“Which aircraft would better suit the needs of the customer? Our obvious competitive advantage is that India is already making these aircraft right here, right now,” Slyusar said. “The factories have been built, the technology debugged, the documents transferred, the pilots, engineers and technicians have been trained.”

Russia’s RSK MiG has also announced plans to throw its hat in the ring with an upgraded version of its developmental MiG-35 if India rejects the Rafale and reopens the tender.

“We have every chance to compete [for the contract],” RIA Novosti quoted MiG chief Sergei Korotkov as saying at Aero India on Feb. 18. “We have not lost hope that a future tender or competition will be announced.”

Ruslan Pukhov, director of the Center for the Analysis of Strategies and Technologies, a Moscow-based defense think tank, said Russia has been lobbying for some time for India to ax the Rafale contract.

“Russia has tried its best to explain to India, as the Eurofighter people have, that it is completely senseless to buy a platform designed in the 1980s for such a huge amount of money,” Pukhov said, “especially since the full fleet won’t be operational for, let’s say, 10 years.”

For the money India would spend on Rafale, it could buy from a mature product that they already know how to maintain and operate, Pukhov argued, adding that its combat capability surpasses that of any other aircraft in India’s Air Force.

Pukhov, who is also a member of the Defense Ministry’s public advisory board, didn’t discount that Russia may be working further behind the scenes to influence the situation in Moscow’s favor, but stressed the cause is Dassault’s inexperience with exporting the Rafale.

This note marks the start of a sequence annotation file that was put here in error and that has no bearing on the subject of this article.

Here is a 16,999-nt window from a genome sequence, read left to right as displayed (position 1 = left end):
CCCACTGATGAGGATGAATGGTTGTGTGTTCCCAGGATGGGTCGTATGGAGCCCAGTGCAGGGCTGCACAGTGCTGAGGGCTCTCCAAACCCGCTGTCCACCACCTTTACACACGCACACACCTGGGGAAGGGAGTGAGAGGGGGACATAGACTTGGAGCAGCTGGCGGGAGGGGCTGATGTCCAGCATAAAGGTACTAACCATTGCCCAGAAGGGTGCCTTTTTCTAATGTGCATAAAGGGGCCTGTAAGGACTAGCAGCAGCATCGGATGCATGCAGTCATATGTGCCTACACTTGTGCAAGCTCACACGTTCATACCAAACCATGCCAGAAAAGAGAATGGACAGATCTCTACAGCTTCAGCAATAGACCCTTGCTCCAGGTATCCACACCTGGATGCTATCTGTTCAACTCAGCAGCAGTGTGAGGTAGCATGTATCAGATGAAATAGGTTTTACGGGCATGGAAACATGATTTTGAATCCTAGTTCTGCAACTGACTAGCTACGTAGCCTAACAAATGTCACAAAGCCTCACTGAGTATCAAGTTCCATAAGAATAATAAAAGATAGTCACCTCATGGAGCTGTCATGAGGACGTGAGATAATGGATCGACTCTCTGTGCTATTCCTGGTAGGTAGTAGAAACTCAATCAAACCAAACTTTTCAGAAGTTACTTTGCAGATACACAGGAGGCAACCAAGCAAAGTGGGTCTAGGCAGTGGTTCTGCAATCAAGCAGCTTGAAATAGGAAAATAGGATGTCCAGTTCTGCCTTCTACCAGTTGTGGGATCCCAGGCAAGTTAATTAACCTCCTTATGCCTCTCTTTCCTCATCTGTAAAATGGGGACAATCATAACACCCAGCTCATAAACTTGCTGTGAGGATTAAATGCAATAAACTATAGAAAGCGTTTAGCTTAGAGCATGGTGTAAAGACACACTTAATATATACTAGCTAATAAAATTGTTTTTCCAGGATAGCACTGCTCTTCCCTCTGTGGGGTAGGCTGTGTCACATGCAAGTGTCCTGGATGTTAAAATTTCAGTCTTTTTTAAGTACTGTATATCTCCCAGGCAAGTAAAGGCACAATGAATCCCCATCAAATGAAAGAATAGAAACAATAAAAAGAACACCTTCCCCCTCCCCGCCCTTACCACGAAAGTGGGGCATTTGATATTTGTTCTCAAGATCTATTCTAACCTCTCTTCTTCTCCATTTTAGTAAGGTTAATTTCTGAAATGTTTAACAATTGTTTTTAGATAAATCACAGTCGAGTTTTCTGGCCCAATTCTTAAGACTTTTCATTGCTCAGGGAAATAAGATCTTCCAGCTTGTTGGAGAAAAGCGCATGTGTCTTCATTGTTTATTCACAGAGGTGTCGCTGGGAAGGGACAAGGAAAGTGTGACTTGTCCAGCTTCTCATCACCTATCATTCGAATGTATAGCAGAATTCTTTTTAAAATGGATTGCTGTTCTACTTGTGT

“This is totally Russian,” François Lureau of consultancy EuroFLconsult and former head of the French procurement office. Until a contract is signed, he said, the Indian deal is seen to be open to competition and the Russians will push the message of French unreliability.

Aboulafia noted that the Russian position is fairly strong, given its industrial presence in India.

“You’re looking at two groups who could each decide to walk away,” he said of Dassault and the Indian MoD. “India says it loves the Rafale, but has a production line for the cheaper Sukhoi already in India. And while it would be a transformative sale for Dassault, they are essentially telling India it is asking for the impossible.”

The strength of Dassault’s position depends on whether the Egyptian sale represents a major change in the fortunes of the jet — Aboulafia describes its history as “25 years of trying and multiple defeats snatched from the jaws of victory” — or if the sale was a very specific case.